For a biblical stream whose name evokes divine tranquillity, the Jordan River is nobody's idea of peace on Earth. From its rowdy headwaters near the war-scarred slopes of Mount Hermon to the foamy, coffee-colored sludge at the Dead Sea some 200 miles downstream, the Jordan is fighting for survival in a tough neighborhood—the kind of place where nations might spike the riverbank with land mines, or go to war over a sandbar. Water has always been precious in this arid region, but a six-year drought and expanding population conspire to make it a fresh source of conflict among the Israelis, Palestinians, and Jordanians vying for the river's life-giving supply.

Armed confrontations over the Jordan date to the founding of Israel in 1948 and the recognition that sources of the country's needed water supply lay outside its borders. Its survival depended on the Jordan River, with its headwaters in Syria and Lebanon, its waters stored in the Sea of Galilee, and the tributaries that flow into it from neighboring countries.

Israel's neighbors face a similar situation. Their survival is no less at stake—which makes the line between war and peace here very fine indeed. In the 1960s Israeli air strikes after Syria attempted to divert the Baniyas River (one of the Jordan's headwaters in the Golan Heights), together with Arab attacks on Israel's National Water Carrier project, lit fuses for the Six Day War. Israel and Jordan nearly came to blows over a sandbar in the Yarmuk River in 1979. And in 2002 Israel threatened to shell agricultural pumping stations on the Hasbani, another of the headwaters in southern Lebanon.

From: Appalachian Heritage
Volume 22, Number 4, Fall 1994
pp. 21-25 | 10.1353/aph.1994.0075

If you would like to authenticate using a different subscribed institution that supports Shibboleth authentication or have your own login and password to Project MUSE, click 'Authenticate'.

Project MUSE | 2715 North Charles Street | Baltimore, Maryland USA 21218 | (410) 516-6989 | About | Contact | Help | Tools | Order | Accessibility

This winter has been the worst ever. The tides are so high that the city's old defenses are being overwhelmed. Venice could be gone by the end of the century.

In a conspiracy of the Adriatic, the moon and the wind turns the city of serenity into a blocked sink. Stores are flooded and hotels are transformed into sinking ocean liners.

Napoleon considered The Piazza San Marco as Europe's finest drawing room. A hundred years ago, the Piazza got flooded seven times a year. But recently the waters have been coming 100 times a year.

In Birmingham, Alabama, in 1963 there were some children who wanted to be free. They were tired of being shut out of some restaurants and swimming pools and playgrounds because of the color of their skin. They were tired of being treated unfairly because they were black.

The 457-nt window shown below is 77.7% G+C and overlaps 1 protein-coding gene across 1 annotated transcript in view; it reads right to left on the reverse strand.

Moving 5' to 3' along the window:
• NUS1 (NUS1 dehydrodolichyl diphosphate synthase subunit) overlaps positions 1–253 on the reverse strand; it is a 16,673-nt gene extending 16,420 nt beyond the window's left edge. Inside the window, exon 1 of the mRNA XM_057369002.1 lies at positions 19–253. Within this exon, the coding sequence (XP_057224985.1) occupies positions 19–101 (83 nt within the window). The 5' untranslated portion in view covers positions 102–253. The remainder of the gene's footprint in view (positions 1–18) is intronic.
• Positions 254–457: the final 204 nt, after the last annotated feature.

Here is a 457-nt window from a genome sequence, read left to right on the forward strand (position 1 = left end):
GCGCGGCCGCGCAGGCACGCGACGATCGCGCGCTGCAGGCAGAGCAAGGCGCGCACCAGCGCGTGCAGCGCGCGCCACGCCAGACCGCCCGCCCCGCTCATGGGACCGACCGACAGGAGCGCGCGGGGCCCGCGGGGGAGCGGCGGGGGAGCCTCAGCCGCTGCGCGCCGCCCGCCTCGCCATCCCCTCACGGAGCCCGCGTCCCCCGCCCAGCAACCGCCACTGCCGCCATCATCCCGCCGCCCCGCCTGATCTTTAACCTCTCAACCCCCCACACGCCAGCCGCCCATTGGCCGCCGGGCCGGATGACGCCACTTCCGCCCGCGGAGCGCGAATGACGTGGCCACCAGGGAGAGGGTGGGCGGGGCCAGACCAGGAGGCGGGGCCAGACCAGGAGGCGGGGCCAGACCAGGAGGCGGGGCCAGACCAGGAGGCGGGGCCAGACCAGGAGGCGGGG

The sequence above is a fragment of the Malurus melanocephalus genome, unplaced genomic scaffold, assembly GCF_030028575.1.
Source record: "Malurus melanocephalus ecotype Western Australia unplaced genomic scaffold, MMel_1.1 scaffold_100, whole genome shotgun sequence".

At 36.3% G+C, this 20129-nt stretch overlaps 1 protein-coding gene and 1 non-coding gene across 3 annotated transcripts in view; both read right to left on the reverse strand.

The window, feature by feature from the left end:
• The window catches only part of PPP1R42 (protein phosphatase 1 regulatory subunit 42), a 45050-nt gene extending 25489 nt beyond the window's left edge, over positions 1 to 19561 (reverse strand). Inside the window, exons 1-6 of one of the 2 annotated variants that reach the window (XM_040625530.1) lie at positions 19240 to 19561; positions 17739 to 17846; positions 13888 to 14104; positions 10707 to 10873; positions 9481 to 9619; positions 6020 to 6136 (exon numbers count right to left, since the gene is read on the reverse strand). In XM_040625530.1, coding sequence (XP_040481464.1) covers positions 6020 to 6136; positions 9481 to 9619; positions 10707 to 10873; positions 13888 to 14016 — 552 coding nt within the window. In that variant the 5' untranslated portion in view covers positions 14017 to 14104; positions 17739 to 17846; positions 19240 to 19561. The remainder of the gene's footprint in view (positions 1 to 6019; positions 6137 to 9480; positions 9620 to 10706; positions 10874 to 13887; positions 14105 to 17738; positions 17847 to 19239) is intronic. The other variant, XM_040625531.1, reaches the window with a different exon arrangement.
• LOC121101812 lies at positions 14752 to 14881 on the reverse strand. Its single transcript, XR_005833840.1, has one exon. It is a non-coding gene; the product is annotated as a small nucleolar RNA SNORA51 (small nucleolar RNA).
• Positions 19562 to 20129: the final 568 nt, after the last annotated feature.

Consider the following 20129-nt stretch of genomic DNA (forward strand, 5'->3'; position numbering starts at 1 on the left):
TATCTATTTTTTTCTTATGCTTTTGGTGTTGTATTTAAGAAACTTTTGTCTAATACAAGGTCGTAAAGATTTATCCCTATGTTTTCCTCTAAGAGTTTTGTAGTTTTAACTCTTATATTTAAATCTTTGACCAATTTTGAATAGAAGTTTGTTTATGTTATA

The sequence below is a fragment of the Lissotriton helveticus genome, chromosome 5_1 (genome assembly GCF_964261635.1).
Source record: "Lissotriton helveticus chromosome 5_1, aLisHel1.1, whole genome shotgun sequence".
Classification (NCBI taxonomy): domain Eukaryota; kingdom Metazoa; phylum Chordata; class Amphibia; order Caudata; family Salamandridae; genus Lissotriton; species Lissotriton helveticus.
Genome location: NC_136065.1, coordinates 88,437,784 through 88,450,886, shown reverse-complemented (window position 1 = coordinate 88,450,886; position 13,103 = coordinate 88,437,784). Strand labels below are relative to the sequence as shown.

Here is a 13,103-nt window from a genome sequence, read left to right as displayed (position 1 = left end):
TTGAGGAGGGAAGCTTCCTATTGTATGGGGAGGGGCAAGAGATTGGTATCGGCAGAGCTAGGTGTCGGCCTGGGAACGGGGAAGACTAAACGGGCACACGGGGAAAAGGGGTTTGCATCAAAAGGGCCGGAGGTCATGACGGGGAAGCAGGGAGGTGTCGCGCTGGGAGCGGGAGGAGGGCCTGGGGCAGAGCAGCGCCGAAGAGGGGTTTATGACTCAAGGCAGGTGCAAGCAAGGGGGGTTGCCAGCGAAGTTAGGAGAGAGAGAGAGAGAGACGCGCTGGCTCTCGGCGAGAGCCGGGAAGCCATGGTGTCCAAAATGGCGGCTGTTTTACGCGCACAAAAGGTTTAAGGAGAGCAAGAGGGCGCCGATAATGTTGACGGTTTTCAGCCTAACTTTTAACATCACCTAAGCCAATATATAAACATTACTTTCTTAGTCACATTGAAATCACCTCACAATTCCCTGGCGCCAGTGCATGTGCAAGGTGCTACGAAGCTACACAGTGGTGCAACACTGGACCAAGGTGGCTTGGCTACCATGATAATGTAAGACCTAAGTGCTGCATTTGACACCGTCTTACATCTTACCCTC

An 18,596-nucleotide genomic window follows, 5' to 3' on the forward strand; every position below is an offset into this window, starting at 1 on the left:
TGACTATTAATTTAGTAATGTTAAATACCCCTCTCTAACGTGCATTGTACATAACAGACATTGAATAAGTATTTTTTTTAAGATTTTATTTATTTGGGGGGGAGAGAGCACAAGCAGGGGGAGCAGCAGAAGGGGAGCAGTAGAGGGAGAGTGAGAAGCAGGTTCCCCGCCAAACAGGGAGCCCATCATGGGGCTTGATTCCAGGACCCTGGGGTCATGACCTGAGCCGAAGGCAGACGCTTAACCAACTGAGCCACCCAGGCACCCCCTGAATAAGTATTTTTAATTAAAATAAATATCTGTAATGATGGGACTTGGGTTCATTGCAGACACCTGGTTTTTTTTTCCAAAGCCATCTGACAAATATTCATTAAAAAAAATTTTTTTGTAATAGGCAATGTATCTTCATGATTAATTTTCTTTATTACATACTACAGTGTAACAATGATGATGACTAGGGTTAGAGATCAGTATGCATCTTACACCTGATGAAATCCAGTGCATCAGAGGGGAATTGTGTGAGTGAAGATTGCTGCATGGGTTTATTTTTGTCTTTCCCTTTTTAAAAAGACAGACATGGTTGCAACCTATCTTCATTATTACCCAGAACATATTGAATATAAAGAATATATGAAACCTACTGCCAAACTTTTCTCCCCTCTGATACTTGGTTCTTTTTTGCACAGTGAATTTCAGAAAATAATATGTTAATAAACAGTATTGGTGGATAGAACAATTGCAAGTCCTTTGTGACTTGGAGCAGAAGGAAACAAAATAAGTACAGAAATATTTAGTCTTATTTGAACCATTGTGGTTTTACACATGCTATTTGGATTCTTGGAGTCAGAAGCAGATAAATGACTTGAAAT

These children heard about a man named Dr. Martin Luther King, Jr., who was leading a march to protest the unfair treatment of blacks. These children went and told Dr. King that they wanted to march for freedom. Dr. King frowned because he knew these marches were dangerous. Sometimes the police dogs would attack freedom marchers. Sometimes the freedom marchers would be beaten with clubs. And sometimes the police would turn on high-powered fire hoses that knocked people down to the ground.

Dr. King did not want to let the children march because he feared for their safety. But when he looked into their eyes, he could see the light of freedom. He knew that these children would march even if he said no. And so he said, “I’d be happy to have you march for freedom.”

Interested in rare and collectible books? Booksellers from around the world showcase some of their finest in Biblio's rare book room .

George Romero co-wrote and directed Night of the Living Dead in 1968, a film that inspired the modern zombie craze and made an indelible mark on American cinema. Come this way, horror fan...

From: Appalachian Heritage
Volume 22, Number 4, Fall 1994
pp. 21-25 | 10.1353/aph.1994.0075

If you would like to authenticate using a different subscribed institution that supports Shibboleth authentication or have your own login and password to Project MUSE, click 'Authenticate'.

Project MUSE | 2715 North Charles Street | Baltimore, Maryland USA 21218 | (410) 516-6989 | About | Contact | Help | Tools | Order | Accessibility

This winter has been the worst ever. The tides are so high that the city's old defenses are being overwhelmed. Venice could be gone by the end of the century.

In a conspiracy of the Adriatic, the moon and the wind turns the city of serenity into a blocked sink. Stores are flooded and hotels are transformed into sinking ocean liners.

Napoleon considered The Piazza San Marco as Europe's finest drawing room. A hundred years ago, the Piazza got flooded seven times a year. But recently the waters have been coming 100 times a year.

 
 
 
51KZAc0yQUL